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date: 30 March 2023

Confucian Mysticismlocked

Confucian Mysticismlocked

  • Judson B. MurrayJudson B. MurrayWright State University


Confucian mysticism is a subfield in academic areas of study including Chinese thought, Chinese religions, Confucian studies, and comparative mysticism. Important topics examined in this subfield include, first, a view of the human self that is fundamentally relational, both in an interpersonal sense and because Confucians presuppose various correlations and an integration between, on the one hand, the matter–energy, capacities, processes, and activities comprising the self and, on the other, the elements, forces, patterns, and processes of the world it inhabits. One paradigmatic way Confucians conceptualize the interrelation between the self and the cosmos is their idea and ideal of the “unity of Heaven and humanity.” The Confucian mystical self, provided failings such as unbalanced emotions, selfish desires, and self-centeredness are effectively curtailed, contributes vitally to, because of its profound reverence for life, the generative and life-sustaining process of change that pervades and animates the cosmos. Second, practitioners use various techniques of religious praxis in combination to form multifaceted training regimens aimed at self-cultivation and self-transformation. Examples include a form of meditation called “quiet-sitting,” rituals, textual study, “investigating things,” self-examination and self-monitoring, filial piety, and “reverent attentiveness.” Third, training in these practices can achieve the different mystical aims, experiences, and transformations they seek, all of which relate to the overarching ideal of the unity of Heaven and humanity. These objectives, broadly speaking, include self-understanding, accurately grasping the “principles” of things and affairs, effortless moral virtuosity, “forming one body with all things” (and other types of Confucian mystical union), and exemplifying “sincerity.” Accomplishing them collapses the conventional divide separating several specious dichotomies, such as thought and action, self and other, humankind and nature, internal and external, the subjective and the objective, and moral ought and is. Fourth, the influence that precedent and tradition exert in Confucianism has prompted scholars to devote attention both to notable continuities and to intriguing innovations in comparing ancient mystical ideas, practices, experiences, and aims to later expressions and elaborations of them.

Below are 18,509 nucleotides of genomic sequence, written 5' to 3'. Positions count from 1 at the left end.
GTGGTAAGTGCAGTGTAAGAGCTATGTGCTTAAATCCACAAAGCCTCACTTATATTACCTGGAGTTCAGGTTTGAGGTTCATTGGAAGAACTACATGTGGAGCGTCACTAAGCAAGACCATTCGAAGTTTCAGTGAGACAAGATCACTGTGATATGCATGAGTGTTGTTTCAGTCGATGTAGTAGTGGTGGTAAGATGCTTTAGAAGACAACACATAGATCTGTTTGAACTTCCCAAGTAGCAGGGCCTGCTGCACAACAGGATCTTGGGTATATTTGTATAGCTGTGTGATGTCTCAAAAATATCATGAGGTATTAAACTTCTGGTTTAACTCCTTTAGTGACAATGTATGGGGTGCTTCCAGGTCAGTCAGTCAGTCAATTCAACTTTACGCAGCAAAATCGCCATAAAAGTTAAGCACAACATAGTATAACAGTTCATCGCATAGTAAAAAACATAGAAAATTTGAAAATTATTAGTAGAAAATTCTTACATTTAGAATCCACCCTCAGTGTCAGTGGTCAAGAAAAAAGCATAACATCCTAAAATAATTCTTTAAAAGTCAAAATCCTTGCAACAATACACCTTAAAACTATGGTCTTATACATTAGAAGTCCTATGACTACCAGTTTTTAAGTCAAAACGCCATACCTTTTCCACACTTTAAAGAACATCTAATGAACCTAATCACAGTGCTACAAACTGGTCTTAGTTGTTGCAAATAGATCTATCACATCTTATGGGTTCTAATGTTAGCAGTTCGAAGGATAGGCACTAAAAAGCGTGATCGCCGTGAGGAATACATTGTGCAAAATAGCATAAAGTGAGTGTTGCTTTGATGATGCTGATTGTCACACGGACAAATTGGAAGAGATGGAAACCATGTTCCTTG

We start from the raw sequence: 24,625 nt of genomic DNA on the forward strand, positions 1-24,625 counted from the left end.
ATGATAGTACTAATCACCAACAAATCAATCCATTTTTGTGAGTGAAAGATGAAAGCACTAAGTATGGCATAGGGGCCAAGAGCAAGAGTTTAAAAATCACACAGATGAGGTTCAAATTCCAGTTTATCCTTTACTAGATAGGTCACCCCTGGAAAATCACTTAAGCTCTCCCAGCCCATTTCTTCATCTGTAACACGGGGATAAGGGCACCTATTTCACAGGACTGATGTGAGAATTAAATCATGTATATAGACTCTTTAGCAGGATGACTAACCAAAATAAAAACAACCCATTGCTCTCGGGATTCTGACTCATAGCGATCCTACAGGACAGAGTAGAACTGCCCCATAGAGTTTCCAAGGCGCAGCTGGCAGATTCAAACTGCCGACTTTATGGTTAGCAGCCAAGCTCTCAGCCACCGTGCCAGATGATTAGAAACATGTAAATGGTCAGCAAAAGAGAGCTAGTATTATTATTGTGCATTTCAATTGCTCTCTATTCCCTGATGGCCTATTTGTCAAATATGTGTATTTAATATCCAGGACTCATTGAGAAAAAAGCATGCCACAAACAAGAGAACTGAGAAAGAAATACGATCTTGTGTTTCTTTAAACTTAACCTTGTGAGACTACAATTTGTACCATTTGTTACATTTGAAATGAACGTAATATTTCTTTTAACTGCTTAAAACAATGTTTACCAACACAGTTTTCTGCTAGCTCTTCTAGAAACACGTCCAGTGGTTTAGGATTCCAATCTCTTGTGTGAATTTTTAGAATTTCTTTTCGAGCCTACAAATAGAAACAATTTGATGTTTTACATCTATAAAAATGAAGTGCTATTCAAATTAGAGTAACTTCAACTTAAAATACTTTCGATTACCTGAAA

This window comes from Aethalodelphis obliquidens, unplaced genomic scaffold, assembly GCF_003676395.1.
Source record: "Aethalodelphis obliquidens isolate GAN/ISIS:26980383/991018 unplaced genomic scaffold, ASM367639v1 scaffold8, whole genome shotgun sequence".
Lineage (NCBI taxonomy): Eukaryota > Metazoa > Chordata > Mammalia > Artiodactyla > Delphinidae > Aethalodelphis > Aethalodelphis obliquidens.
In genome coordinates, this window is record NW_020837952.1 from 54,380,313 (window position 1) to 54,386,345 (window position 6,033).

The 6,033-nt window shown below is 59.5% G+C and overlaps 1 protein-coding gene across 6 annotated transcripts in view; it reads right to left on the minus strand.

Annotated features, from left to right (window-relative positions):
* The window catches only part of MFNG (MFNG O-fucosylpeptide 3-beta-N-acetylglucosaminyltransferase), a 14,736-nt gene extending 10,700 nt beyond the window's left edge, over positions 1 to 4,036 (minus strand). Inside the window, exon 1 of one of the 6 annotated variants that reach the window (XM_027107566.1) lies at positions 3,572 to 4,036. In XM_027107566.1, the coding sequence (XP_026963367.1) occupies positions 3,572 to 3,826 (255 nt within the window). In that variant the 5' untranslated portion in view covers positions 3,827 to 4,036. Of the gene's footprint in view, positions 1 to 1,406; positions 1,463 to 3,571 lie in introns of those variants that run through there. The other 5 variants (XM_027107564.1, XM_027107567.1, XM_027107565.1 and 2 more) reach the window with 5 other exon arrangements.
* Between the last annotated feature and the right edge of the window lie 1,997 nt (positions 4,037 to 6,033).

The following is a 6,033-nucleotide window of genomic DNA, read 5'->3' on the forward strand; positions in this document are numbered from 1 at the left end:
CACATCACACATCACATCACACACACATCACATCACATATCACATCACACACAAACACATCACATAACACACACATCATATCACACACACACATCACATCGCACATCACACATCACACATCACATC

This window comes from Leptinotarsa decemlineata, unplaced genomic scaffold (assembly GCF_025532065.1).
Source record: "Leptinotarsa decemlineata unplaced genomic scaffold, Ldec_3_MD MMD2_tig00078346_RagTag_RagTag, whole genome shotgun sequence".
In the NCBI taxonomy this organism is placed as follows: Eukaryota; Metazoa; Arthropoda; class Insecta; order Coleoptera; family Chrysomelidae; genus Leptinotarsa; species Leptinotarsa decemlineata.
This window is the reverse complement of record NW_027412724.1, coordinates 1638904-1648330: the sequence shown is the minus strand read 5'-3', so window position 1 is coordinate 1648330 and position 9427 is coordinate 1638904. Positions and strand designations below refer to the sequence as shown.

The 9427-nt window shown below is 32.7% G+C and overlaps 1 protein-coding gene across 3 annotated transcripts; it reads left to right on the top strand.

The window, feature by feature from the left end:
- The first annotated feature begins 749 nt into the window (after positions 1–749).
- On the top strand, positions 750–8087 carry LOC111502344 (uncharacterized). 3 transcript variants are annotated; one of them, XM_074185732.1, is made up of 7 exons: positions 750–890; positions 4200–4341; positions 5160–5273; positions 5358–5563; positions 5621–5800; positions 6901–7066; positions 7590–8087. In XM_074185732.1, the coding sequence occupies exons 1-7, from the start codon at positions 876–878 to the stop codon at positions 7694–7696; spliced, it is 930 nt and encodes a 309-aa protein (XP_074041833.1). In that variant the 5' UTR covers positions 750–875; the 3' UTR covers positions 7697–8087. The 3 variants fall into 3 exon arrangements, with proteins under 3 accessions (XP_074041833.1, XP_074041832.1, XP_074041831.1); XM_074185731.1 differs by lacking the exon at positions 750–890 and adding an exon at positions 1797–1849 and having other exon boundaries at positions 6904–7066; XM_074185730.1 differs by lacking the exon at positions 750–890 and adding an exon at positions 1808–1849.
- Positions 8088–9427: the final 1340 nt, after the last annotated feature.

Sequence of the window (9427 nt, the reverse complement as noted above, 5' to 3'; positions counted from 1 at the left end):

At present, much of the scholarship on Confucian mysticism contributes to efforts attempting to provide rich and nuanced analyses of the tradition’s core doctrines, practices, experiences, and ethical and religious aims, by viewing these subjects through the lens of Confucianism’s mystical and spiritual dimensions. Less scholarly attention has been devoted to identifying and explicating the possible contributions that studying Confucian mysticism can make to the scholarship on theories of mysticism and comparative mysticism. Scholars of mysticism have not yet availed themselves of the wealth of data, the possible additional perspectives on contested issues, and the new trajectories for future research that Confucianism offers to these fields. Also, few studies employ the definitions, categories, and theories that have been developed in the contemporary study of mysticism as a methodology for studying Confucian mysticism.


  • Mysticism and Spirituality

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